There is no evidence that Massachusetts lowered the COST of insurance to its residents. Massachusetts set a minimum floor of coverage that is acceptable. The minimum coverage includes a $2000 cap deductibles for an individual or $4,000 for a family each year, and an annual cap on out-of-pocket spending at $5,000 for an individual or $10,000 for a family (for plans with up front deductibles or co-insurance). It also includes annual checkups, and many other required services.

From the Mass annual progress report for 2007-08, "As a result, Massachusetts is unique among the 50 states in requiring coverage of a broad array of medical services and prescription drugs, capping deductibles and out-of-pocket spending and requiring coverage of preventive care."

Residents who had major medical, hospitalization and catastrophic insurance paid less than the rate that is charged for Massachusetts minimum coverage. These people were willing to pay their drug costs, their annual check-up costs, etc out of their own pockets.

The inclusion of this low use group and also the 3 percent who could afford health care insurance, but decided to self-insure instead, is what lowered the Mass insurance premium. These people however saw a substantial increase in their premium payments.

What happened in Mass is that for some people there was a significant increase in medical insurance costs. Their inclusion in an unneeded extra insurance coverage policy is what lowered the cost of the Mass minimum required health insurance premium.

Naturally, if you have people paying for unneeded insurance and paying more than they did before, the average premiums of the higher level, unneeded insurance will be lower than before their involuntary inclusion.

Posted by: MiltonRecht | November 3, 2009 2:42 AM | Report abuse

This is incredible. Last week anti-reformers were arguing that premiums would go up because people would game the system and jump on and off coverage. Pro-reformers countered and said that having so many more people in the risk pool would lower premiums and outweigh any gaming of the system by a few.

Research in MA shows that premiums were lowered. In response to this, anti-reformers respond "Well, of course premiums went down, the risk pool got much larger". How do their heads not explode?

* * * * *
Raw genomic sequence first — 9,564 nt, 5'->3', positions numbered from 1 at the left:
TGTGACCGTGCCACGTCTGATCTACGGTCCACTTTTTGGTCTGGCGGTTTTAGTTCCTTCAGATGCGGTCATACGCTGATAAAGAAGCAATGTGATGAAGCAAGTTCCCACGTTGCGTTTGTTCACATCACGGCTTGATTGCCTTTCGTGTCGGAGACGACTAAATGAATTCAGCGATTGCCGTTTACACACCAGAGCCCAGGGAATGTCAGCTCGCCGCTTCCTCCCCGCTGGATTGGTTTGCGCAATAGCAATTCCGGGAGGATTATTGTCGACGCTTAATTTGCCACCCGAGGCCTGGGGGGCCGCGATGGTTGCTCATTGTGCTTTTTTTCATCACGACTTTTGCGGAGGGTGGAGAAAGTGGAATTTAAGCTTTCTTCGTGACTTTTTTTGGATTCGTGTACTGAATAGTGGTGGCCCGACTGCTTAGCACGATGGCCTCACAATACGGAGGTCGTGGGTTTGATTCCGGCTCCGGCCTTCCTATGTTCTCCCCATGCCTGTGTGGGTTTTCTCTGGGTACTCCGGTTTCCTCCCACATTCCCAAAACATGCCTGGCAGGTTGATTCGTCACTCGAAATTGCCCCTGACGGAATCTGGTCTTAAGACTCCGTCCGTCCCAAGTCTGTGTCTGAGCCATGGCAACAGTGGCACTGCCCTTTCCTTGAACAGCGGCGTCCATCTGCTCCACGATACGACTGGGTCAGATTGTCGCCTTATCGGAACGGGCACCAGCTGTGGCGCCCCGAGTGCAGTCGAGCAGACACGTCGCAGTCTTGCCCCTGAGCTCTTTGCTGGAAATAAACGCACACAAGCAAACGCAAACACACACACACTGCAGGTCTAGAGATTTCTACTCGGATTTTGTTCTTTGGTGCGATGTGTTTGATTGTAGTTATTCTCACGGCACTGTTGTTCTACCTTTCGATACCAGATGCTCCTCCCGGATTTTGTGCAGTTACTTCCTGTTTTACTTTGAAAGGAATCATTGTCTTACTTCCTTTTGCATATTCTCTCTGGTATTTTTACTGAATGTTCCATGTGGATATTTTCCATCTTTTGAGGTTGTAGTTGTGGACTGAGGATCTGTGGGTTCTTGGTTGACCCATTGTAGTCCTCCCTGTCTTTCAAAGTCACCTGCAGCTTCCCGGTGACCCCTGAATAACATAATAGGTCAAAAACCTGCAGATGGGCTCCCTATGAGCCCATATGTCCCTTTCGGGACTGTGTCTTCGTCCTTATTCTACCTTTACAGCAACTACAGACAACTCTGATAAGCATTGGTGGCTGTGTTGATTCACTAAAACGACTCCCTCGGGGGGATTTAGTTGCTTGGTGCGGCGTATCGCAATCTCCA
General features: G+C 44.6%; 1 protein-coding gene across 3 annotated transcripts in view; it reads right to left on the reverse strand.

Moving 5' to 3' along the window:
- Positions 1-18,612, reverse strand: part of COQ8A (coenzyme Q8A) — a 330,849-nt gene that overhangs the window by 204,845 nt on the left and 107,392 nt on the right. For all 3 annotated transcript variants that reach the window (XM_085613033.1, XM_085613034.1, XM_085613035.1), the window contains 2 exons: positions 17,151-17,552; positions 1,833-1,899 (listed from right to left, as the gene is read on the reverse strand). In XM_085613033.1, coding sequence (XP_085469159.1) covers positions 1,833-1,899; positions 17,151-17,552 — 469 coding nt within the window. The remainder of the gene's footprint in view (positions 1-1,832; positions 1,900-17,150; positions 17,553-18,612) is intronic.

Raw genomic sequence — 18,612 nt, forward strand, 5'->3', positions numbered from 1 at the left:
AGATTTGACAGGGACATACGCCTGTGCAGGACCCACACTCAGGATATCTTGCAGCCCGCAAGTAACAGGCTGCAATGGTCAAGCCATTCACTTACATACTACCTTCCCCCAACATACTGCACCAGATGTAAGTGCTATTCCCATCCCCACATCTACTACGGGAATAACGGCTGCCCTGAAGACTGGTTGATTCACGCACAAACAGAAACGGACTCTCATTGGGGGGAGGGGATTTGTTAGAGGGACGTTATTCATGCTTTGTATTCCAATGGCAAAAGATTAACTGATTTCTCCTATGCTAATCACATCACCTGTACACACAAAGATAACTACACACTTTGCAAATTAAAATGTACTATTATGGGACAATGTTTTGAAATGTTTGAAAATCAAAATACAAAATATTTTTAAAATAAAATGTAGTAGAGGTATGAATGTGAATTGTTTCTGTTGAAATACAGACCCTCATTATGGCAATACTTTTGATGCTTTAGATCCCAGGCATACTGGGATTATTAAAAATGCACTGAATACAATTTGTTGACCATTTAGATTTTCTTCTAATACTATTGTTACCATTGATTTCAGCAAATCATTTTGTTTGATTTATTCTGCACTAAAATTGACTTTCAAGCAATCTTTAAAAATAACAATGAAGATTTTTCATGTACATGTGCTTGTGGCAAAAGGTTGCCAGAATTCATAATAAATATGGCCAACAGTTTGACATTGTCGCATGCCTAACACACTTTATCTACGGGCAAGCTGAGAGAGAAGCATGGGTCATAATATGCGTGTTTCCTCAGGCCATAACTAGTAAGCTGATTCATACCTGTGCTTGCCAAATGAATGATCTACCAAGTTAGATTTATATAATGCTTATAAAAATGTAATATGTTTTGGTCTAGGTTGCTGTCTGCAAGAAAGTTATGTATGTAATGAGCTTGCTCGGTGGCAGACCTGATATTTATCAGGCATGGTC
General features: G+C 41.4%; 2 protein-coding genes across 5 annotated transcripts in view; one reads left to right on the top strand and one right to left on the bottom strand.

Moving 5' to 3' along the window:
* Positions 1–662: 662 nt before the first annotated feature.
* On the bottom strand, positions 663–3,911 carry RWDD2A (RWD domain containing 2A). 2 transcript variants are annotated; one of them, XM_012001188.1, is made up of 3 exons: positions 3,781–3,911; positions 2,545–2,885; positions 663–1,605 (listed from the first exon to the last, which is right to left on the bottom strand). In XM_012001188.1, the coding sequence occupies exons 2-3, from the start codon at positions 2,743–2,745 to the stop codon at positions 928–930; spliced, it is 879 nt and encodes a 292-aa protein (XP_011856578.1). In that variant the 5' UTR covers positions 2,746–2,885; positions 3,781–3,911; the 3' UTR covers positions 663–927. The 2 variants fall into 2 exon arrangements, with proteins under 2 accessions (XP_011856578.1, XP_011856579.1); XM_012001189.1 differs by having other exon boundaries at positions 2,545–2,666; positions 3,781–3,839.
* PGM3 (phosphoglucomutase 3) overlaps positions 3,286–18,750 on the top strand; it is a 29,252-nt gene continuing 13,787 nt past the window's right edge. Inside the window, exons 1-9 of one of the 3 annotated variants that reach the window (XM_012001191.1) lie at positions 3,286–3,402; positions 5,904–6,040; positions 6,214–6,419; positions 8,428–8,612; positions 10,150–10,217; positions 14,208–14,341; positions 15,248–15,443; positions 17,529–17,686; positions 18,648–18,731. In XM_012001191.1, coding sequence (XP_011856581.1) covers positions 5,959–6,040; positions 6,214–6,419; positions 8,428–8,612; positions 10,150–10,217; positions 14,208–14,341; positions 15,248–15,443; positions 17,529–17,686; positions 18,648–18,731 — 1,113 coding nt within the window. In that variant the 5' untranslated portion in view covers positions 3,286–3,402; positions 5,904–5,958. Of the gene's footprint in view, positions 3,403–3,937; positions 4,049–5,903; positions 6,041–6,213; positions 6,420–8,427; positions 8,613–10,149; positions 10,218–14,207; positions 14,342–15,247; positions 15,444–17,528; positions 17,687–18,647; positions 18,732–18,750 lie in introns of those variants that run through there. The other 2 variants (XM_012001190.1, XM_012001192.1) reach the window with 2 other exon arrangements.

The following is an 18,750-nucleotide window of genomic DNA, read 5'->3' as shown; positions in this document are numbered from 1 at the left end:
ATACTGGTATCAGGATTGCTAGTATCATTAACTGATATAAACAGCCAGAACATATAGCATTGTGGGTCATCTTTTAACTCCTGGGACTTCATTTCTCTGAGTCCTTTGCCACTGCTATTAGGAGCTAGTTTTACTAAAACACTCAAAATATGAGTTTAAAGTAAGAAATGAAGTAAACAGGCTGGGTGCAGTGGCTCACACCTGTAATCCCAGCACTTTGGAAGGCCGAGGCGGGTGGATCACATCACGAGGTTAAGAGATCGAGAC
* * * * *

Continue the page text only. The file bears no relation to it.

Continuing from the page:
Posted by: consid24 | November 3, 2009 9:52 AM | Report abuse

Premiums in the Mass. individual market did indeed go down. But premiums in the small group market (which was merged with the individual market as part of health reform) went up. A more accurate headline would be "Massachusetts provides evidence that health-care reform lowers INDIVIDUAL MARKET insurance premiums". I fully expect to see the same thing with federal health reform (as it is designed to accomplish exactly this).

There is very little evidence that health reform in Mass. has lowered health care costs (yet), although it does appear that it created an environment where a serious discussion about payment reform is possible. AND it led to hundreds of thousands of people getting insured that wouldn't be otherwise, which improves the health of the population.

Posted by: AronB | November 3, 2009 10:33 AM | Report abuse

Am I missing something? At $5143 vs $2985, the average premium for an individual in Mass. is 73% HIGHER than the national average. Doesn't seem like a ringing endorsement to me when the average individual policy costs $2158 more in Mass. than the average policy nationwide.

I guess that this column just proves that the numbers can be massaged any which way to make a point.

Posted by: Beagle1 | November 3, 2009 11:34 AM | Report abuse

Massachusetts is a state full of commie pinkos who are all Obama kool-aid drinking puppets!!! Socialist nazis, the lot of them!! Wake up, America!1! Death panels! What part of "No" don't you understand!? Don't tread on me! AAARRRGGHH!!

OK, now I'll go ahead and read the article...

Posted by: DAMNEDGENTLEMEN | November 3, 2009 12:19 PM | Report abuse

I read Gruber's paper. His source for premium cost data is "a recent AHIP report". Yup, the same AHIP whose analysis got so widely trashed in the leftosphere last week. I don't see his numbers in that report, or in the only other relevant AHIP report I could find.

Insterestingly, when I looked for data sources, I found a New England Journal of Medicine report that stated:

"From 2006 to 2008, the average price of a family insurance premium increased by more than 12%, and premiums increased by about 10% statewide this autumn."

The Connector (the Mass exchange) Annual report said:

"Commonwealth Care (CommCare) experienced an annualized premium trend of less than 5% from program inception through the most recent round of health plan bidding for FY10"

As a result, I'm quite confused. Can anyone provide a link to the AHIP report?

Posted by: lfstevens | November 3, 2009 6:17 PM | Report abuse

The AHIP reports aren't particularly helpful, though one might tease some meaning out of one sentence in the '07 one.

At this link:

The '09 report is at the top, and the '07 report is down at "12.19.2007" and titled, "Individual Health Insurance 2006-2007: A Comprehensive Survey of Premiums, Availability, and Benefits"

One thing I noticed is that average family size changed in Massachusetts from '07 to '09, going from 3.18 members per policy to 3.52. If you do the math, the difference makes up a big chunk of the difference in the cost of a family's premiums. I would guess the rest of the difference is the way the categories of people ended up being jiggered around in the bustle of the state's intrusion into the lives of its citizens. In other words, it's a statistical fluke. Health care hasn't gotten cheaper in Massachusetts.

And, as usual, Klein isn't disposed to offer any more up than suits his biased, propagandic purposes.

Posted by: msoja | November 3, 2009 7:53 PM | Report abuse

Wyden/Bennett had cosponsors in both parties and was a better bill than any of the survivors.

Conversely, none of the House bills display even a smidgeon of bipartisanicity.

Nothing like an invidious comparison

Posted by: lfstevens | November 3, 2009 8:40 PM | Report abuse